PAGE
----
How to Create Apple’s Famous Linen Texture

If you’ve used iOS in the past year and you have an eye for design then you’ve probably noticed a linen texture that seems to be present throughout the whole of iOS and is making its way over to the Mac. Many think it looks great, many think it doesn’t look so great – regardless of its controversy, it can be nice to include this texture within your own applications and websites.

This texture is present throughout the whole of iOS and OS X, for example, in notification center, in the multi-tasking bar, the background of folders, in the background of Safari and even within iBooks. The purpose of this tutorial is to help you create that texture – for this tutorial I will be using Photoshop, however this tutorial can easily be recreated for Fireworks.

Examples

1. Open up Photoshop and create a new document, for this tutorial I have my canvas 500×700px and called it Linen Texture.

2. Now, once your new canvas has loaded, select the Rectangle tool from the left sidebar (or by pressing ‘U’) and press CMD+- to zoom out. Press it until you’ve zoomed out to be about 33.3%.

3. You need to zoom out as there needs to be a lot of area surrounding the outside of the canvas because the contents of the rectangle will be blurred and we don’t want the edge of the blur to show within the canvas. So, with that in mind, drag a rectangle to fill the space.

4. Once you’ve drawn your rectangle, it’s time to choose a colour – Apple’s convention is to choose a darker shade of gray, and I have changed the fill to #514f4f.

Photoshop

5. Now it’s time to actually add the texture to the shape – go to Filters – Noise – Add Noise. You’ll be asked whether or not you’d like to rasterize the shape, so press OK and proceed. When the dialogue appears to configure the amount of noise, I have selected the amount to be 40%, the distribution to be Uniform and I have checked Monochromatic. With these settings, press OK and you’ll see this horrendously ugly noise pattern added to the your document.

Screen Shot 2012-05-28 at 06.06.31

6. Go back to filters and choose a motion blur (Filter – Blur – Motion Blur) and when the dialogue has appeared, I have chosen the angle to be 0 and the distance to be 120 pixels – with these press OK.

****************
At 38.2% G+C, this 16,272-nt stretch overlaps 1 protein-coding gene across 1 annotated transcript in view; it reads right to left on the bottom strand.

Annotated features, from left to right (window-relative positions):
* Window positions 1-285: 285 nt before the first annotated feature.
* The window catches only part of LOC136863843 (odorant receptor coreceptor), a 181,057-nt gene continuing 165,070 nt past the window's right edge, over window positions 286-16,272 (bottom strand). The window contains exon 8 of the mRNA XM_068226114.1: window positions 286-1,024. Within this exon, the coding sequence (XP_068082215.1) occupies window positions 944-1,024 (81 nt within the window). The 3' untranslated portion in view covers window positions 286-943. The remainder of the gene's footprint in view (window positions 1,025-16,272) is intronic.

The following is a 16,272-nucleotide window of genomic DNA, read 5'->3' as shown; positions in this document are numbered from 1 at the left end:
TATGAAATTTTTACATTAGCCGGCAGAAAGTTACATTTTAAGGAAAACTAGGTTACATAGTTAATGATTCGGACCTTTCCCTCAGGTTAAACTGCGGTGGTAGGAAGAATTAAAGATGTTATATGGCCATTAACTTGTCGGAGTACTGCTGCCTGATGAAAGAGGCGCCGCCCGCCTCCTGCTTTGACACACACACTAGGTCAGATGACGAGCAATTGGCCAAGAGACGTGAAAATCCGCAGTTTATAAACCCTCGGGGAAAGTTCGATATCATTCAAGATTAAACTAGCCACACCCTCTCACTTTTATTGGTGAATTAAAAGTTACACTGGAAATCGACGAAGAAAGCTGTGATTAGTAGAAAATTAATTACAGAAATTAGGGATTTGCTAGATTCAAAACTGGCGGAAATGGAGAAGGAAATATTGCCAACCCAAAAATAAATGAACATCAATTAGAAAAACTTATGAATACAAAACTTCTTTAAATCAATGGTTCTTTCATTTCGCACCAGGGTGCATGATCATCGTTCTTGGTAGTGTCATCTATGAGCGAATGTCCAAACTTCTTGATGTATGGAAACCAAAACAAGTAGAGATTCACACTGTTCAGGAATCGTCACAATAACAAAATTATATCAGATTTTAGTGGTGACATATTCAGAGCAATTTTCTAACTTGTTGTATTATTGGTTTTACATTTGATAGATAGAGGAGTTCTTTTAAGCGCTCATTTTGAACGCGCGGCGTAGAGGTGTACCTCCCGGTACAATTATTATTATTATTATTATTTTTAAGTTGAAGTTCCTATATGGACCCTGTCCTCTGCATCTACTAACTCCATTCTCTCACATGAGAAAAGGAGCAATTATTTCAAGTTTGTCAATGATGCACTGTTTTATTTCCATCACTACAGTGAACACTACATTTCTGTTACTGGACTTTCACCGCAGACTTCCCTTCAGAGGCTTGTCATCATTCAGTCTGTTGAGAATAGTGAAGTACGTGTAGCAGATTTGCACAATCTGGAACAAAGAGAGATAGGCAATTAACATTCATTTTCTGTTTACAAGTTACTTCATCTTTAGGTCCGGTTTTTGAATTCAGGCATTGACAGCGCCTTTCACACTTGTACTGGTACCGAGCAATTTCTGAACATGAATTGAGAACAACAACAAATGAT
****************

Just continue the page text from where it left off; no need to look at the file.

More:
Screen Shot 2012-05-28 at 06.08.30

7. As you can see, our texture is beginning to take shape, now select the layer that contains our texture, right click and press Duplicate Layer and rename the new layer to Rectangle 2.

8. Now, zoom back out to 33.3% and, with the new layer selected, press CMD+T and the transformation tool should open. With this open, move your mouse to any one of the corners until the mouse pointer changes to a bent arrow. Press shift, click and drag the shape to 90º and press enter.

9. We now have our two different patterns, both in different directions but the top layer is completely blocking the back layer and we’re currently not getting that desired effect. Zoom back in and go to the layers palette from within the right sidebar (Window – Layers).

10. Select the Rectangle 2 layer and then at the top of the palette where it says ‘Opacity’, change this value to around 50%, you can experiment to see what you think looks best.

Screen Shot 2012-05-28 at 06.13.54

11. There we have it, you’ve successfully created Apple’s linen texture in under 10 minutes!

Now, you can go on to use this texture in a variety of different places. You can use it within an inner shadow to create an effect similar to Apple’s iOS folder system and the beauty of this texture is also that it tiles itself perfectly so you can also use it as the background for a website and you don’t need to have a large file. Go and play around with the different angles, colors and opacities.

Linen Texture

 

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